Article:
How do you look at the farm sector growth?
The farm output has seen a record in FY21 as a whole, particularly the rabi harvest which is partly getting reflected in the Q4 numbers. Secondly, in terms of manufacturing, we knew that manufacturing had rebounded very strongly. So it will not just be the Q4 numbers, even the Q3 numbers were also not revised up.
We expected manufacturing to be bleeding, we have heard of the metals sector, of ball bearings, engineering, chemicals and a whole bunch of other sectors that had actually led the growth recovery particularly in Q4 and even in Q3.
Now construction, in particular, had really increased and budgeted for an increase in capex spending in Q4 and even in some parts in Q3, so that would be a source of the increase in construction plus besides that, there was a big surge in residential housing construction. So the two together, in turn, led to the demand for steel, cement and other manufacturing activity, chemicals etc in the process of infrastructure construction.
The overall growth numbers are very close so instead of being minus 7.2 contractions, we were at minus 7.5. We were very close to those numbers and it seemed to reflect that the dynamics we thought were playing out and particularly given some of the numbers, the Q4 financial results, a limited set of companies have come out. I think this is actually close to what we were seeing on the ground given the fiscal numbers and what we understood about consumption is consistent with these GDP numbers.
Much of the government support has come in terms of guarantees as against real money being pumped. What do you think is the need of the hour? Where do you think is the support really going to come in from?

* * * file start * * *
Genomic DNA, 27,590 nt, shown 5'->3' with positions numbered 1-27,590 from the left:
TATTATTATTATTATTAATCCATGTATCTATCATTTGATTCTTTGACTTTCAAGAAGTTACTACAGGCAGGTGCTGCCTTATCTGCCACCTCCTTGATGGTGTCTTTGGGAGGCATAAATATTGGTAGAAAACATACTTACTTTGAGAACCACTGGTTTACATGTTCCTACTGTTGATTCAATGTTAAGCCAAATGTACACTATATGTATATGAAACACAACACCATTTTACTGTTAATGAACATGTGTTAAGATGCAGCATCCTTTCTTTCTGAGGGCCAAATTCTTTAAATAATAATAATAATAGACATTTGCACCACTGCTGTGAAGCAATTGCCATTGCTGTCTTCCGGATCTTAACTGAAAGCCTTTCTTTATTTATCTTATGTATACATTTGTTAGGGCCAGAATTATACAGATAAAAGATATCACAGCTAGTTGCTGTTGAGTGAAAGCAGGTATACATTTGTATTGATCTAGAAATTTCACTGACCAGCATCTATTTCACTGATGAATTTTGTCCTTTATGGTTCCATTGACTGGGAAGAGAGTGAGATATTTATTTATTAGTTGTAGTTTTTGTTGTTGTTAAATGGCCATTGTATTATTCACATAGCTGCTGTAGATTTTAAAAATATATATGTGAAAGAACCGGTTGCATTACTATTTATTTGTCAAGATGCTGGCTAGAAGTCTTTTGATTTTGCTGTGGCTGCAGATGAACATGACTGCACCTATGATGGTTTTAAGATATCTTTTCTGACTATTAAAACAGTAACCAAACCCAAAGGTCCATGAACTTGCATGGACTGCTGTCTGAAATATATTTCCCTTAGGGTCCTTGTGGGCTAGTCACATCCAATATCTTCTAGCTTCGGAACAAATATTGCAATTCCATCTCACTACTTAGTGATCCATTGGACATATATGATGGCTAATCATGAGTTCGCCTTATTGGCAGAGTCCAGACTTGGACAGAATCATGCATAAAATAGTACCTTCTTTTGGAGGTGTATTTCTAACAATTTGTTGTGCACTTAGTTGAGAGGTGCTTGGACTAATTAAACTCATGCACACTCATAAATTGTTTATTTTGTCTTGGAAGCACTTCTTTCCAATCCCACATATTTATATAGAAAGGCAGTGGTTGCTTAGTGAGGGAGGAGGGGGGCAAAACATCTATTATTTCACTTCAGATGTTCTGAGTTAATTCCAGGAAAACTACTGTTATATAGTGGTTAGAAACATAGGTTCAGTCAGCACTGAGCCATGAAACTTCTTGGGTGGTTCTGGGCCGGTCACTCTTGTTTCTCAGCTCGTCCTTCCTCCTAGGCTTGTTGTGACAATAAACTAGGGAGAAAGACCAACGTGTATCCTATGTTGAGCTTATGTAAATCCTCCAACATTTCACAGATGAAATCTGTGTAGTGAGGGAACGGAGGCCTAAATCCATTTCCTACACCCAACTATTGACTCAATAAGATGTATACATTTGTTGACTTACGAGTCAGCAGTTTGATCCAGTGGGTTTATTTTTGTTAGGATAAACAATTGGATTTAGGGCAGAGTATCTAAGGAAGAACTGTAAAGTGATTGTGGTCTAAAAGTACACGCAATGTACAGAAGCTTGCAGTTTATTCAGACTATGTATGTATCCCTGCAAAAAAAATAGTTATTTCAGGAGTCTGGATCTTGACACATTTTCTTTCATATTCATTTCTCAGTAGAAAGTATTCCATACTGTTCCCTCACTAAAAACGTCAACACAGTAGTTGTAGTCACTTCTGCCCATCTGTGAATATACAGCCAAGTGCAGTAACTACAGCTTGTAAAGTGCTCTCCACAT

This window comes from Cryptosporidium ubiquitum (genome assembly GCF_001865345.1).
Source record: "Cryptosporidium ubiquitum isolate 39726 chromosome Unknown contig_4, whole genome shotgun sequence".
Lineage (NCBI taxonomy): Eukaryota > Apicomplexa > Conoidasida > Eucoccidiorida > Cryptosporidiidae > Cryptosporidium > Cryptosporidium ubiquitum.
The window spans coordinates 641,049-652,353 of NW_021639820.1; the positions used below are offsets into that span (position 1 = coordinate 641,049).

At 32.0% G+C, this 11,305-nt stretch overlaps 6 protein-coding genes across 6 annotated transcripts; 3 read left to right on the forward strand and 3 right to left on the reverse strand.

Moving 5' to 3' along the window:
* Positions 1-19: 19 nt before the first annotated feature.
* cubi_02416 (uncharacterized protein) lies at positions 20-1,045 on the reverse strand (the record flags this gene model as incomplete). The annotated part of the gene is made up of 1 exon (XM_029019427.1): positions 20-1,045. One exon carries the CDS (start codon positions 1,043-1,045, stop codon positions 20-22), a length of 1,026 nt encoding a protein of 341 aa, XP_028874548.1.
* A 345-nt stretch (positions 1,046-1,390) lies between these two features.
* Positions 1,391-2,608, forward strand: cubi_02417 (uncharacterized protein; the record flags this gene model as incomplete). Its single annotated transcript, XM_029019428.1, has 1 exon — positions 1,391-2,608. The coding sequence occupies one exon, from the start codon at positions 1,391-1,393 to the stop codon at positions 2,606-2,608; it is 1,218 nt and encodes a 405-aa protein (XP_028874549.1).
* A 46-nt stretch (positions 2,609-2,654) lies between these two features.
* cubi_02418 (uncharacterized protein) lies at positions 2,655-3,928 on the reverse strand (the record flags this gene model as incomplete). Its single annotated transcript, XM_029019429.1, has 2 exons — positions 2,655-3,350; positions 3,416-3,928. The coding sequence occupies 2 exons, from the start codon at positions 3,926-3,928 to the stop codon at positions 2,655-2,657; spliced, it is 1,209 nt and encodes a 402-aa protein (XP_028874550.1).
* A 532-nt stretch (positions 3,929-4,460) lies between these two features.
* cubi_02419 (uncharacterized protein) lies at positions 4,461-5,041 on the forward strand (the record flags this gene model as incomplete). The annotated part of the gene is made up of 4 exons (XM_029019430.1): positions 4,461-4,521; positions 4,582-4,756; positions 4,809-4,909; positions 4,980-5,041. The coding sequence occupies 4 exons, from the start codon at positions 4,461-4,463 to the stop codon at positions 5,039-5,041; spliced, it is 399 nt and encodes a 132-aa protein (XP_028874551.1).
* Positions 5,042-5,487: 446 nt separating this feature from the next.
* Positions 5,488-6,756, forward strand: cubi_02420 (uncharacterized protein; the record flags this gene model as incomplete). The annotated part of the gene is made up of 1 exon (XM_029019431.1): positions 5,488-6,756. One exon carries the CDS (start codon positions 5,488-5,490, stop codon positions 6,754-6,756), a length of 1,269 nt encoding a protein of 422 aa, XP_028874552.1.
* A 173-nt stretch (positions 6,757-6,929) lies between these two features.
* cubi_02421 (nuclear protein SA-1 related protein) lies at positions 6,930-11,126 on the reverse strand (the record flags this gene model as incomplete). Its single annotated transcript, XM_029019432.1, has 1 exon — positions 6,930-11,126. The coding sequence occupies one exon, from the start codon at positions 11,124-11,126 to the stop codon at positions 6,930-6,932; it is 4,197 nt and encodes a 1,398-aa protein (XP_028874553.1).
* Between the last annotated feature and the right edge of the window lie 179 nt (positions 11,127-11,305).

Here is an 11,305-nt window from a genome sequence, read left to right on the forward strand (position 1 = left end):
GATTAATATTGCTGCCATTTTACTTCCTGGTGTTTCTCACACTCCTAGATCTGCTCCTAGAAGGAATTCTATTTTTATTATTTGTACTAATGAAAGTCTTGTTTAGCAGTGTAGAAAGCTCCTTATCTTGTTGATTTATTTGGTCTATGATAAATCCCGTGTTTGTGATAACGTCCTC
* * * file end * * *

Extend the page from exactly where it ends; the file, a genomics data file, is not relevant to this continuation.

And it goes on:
A couple of points; one part is the guarantees for credit. As you saw from the measures yesterday and the day before, incentivising credit still seems to be the key pillar in the countercyclical response to the slowdown induced by the second wave with ECLGS 4.0, various other measures to try to for the public sector banks and trying to put together products to help the healthcare industry, hospitality, restaurant industry.
But, my worry is that this is not enough. This is about 50000 crores, maybe a lakh crore or whatever but the hole that will probably have been induced in the cash flows, in the incomes of the micro and the small businesses, remember it is these micro, small businesses, these 1 and 2% enterprises, the proprietorships etc which form the bulk of the consuming class, the consumption comes in from these, so if their cash flows are not regularised or cash flows are not restored to a certain extent, the survey after survey is showing that half, 30%, whatever of cash flows have been seriously impacted in this second wave.
My guess is what has been done till now with the rural MNREGA programs is to be replicated in the urban areas as well. The government has headroom, RBI has transferred more, FCI loans are down and in fact, they might have a cash surplus, various other dividends from the petroleum companies are expected to be much higher than budgeted and the government is carrying a large cash balance through the RBI which it can spend. So given all of this, the government has headroom, my own sense is that they should probably start on the programs right away, it is already June, where they should start on their programs right away, the lockdowns are easing and this is the time to come in with fiscal support other than the credit support.
Many of us are still watching out for the kind of numbers that we will see for FY22. What do you expect?
We are 9 to 10.5% with 60% probability of 9.5% to 10%. So that is the range 9.8% centre, we are waiting for some numbers to see 9.8%, 9.5 to 10% range.